Remembering Miss Winehouse (Cabaret Music pt.2)

There was once a cool college radio station in Boston.  When I was a teenager it taught me everything I knew about the Blues, and alternative music (not the Seattle stuff, real alternative music), it even turned me on to a cappella music. Hold there for a moment, Gentle Reader, and do not scoff — it steered me well.

The stations last gift to me, before it died an undignified corporate death, was Amy Winehouse. It was when Frank came out and “Stronger than Me” was on heavy rotation.  I didn’t know anything about her, I had never heard of her and she hadn’t yet been crushed beneath a heavy stack of gossip.

It used to be pretty consistently on the radio when I woke up and drove to work in the morning. She doesn’t write in a morning mode, unless by morning on means 3 a.m. Pretty soon I had my own copy of the album, and I became aware of the gossip and the baggage. The British seemed more interested in her bad behavior, smoldering eyes  and beehive — and who really can resist the latter two? — but none of that matter much to me.  I had fallen in love with that voice, and the songs.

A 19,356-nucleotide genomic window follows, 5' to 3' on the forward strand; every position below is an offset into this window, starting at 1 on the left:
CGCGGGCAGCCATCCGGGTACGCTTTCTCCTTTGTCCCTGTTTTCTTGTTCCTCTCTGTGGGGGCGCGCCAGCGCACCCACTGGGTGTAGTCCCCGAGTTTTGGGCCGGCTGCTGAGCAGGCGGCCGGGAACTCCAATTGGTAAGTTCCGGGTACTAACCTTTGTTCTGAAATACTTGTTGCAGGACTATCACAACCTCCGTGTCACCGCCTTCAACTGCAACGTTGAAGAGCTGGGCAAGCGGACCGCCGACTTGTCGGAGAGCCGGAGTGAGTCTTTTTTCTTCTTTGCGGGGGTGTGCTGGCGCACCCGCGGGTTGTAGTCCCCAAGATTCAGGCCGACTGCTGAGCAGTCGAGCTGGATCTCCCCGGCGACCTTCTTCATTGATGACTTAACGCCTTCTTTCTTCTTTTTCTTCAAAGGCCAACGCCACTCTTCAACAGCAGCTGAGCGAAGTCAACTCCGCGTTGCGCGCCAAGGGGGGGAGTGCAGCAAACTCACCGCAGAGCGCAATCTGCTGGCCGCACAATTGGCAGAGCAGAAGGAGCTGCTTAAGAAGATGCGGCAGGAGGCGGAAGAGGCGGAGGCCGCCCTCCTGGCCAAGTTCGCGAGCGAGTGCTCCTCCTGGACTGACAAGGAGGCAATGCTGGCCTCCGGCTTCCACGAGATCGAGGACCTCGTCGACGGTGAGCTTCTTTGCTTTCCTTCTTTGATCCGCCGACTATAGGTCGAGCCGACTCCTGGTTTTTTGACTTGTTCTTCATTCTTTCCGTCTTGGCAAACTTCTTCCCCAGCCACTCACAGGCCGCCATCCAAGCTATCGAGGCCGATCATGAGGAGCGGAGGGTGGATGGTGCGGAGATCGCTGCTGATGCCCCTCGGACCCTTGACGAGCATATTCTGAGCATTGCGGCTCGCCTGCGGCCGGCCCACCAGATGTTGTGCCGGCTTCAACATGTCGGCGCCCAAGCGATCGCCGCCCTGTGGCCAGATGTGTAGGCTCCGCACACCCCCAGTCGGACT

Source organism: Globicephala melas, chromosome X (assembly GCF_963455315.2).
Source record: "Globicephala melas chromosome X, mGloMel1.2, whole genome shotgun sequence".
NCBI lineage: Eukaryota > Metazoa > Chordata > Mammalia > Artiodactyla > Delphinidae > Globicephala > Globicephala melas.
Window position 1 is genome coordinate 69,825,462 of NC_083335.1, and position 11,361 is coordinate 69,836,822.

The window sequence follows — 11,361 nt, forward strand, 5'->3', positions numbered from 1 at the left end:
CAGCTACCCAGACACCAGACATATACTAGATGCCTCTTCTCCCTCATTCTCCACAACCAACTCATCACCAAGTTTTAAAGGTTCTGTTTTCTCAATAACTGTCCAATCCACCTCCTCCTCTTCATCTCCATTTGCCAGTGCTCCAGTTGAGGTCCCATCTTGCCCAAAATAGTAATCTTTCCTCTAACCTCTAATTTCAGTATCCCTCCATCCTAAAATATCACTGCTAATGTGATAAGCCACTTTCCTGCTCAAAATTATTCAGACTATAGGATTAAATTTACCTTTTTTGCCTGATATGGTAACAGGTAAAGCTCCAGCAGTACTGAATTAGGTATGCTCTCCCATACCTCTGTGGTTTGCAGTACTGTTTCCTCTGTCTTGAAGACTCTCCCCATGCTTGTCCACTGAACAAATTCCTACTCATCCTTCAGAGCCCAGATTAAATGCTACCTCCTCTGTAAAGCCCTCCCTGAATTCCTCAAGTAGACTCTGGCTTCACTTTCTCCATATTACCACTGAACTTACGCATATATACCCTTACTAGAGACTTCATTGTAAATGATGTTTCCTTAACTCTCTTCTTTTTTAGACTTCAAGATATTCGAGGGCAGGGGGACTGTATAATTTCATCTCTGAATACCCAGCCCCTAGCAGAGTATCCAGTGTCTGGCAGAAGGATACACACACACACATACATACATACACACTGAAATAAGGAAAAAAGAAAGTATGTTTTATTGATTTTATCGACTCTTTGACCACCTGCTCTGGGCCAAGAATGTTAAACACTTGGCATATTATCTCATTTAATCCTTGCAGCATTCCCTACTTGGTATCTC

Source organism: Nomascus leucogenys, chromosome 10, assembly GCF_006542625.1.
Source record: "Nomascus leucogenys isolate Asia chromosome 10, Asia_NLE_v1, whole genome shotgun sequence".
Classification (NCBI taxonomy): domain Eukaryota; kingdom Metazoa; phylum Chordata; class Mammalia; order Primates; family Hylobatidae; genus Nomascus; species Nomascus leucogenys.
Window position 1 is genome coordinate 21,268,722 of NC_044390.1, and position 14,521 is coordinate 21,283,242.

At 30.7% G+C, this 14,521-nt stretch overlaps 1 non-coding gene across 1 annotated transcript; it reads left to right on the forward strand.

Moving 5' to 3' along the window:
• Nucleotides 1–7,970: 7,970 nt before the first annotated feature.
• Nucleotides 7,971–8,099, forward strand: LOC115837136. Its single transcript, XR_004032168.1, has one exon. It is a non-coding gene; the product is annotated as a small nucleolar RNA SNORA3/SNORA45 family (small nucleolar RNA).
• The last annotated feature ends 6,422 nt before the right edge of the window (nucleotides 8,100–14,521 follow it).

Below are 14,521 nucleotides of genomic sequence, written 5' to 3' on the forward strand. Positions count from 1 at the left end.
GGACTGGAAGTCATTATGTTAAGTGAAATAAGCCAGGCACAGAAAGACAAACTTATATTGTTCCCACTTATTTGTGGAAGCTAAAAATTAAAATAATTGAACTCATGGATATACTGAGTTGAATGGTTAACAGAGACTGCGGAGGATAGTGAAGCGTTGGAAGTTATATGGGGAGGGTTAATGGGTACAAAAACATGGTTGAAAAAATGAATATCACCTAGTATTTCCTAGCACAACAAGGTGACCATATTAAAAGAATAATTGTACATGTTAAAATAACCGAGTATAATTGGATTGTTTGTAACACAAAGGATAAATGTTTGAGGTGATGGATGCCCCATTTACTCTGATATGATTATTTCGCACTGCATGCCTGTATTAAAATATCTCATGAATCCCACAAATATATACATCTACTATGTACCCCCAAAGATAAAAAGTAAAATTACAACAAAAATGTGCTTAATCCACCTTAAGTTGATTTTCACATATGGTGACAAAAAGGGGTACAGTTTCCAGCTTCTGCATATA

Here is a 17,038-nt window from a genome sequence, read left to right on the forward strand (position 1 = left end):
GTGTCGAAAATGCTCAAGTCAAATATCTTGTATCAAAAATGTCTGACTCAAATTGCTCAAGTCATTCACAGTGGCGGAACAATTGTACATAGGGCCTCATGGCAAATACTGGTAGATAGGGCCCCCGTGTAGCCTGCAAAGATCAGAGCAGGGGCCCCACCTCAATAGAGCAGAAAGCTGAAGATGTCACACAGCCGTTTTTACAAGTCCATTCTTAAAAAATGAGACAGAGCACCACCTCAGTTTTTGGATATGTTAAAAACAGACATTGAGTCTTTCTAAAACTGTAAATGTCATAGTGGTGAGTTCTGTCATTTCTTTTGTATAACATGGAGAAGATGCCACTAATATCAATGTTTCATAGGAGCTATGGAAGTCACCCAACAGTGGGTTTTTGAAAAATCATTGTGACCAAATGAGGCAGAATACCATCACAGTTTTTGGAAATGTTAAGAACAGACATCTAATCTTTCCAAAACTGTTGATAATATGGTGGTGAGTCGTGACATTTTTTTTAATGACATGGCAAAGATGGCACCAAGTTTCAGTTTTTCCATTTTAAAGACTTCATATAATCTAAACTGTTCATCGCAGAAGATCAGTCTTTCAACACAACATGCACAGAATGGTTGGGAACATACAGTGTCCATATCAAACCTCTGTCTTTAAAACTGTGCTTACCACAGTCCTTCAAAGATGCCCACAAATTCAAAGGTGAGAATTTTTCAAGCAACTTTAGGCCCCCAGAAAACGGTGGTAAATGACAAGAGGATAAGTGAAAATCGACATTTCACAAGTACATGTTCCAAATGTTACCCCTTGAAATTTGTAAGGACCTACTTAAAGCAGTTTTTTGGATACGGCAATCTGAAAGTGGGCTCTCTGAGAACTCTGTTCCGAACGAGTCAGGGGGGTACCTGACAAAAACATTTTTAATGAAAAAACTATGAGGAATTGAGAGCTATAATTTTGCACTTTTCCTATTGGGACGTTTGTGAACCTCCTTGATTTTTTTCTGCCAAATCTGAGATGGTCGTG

The songs had an edge to them that were lessened but all the things that critics like about them — the cursing, the Mark Ronson production, and all of those dull remixes.  Maybe they did vault her to the top of the charts, and if they did they neither her nor her music any favors.

She wasn’t a repository of kitsch and slander, although she seemed to attract both.  She was a cabaret singer of the highest caliber.  her voice and her songs have gotten stronger over the years, even if all of the celebrated ‘hip-hop’ influences have only become increasingly distracting and dated.  There are a few unmarred tracks she did, but there aren’t enough she embraced all of the tawdriness — the weed, the sampling, the drum machines, everything.  It is part of her and there is no separating her from it.  If she wanted to be the bad girl she would have to reject some of the good, and so she wanted and she rejected.

When she died, a friend of mine marveled at her enviously, because she joined the famous 27-Club, as if it were an accomplishment.  I chalk it up to her and me getting older (we were in our early 30s) and our chances of living fast dying young and leaving good-looking corpses were up.  But I can’t envy it.  Couldn’t then.  She and I had come to the age when we knew that we weren’t going to live up to our early potential.  It is a knowledge that still hurts.  But wasting potential, letting the match burn itself to nothing before it lights any other fire isn’t a solution or a cop out. it is only a waste.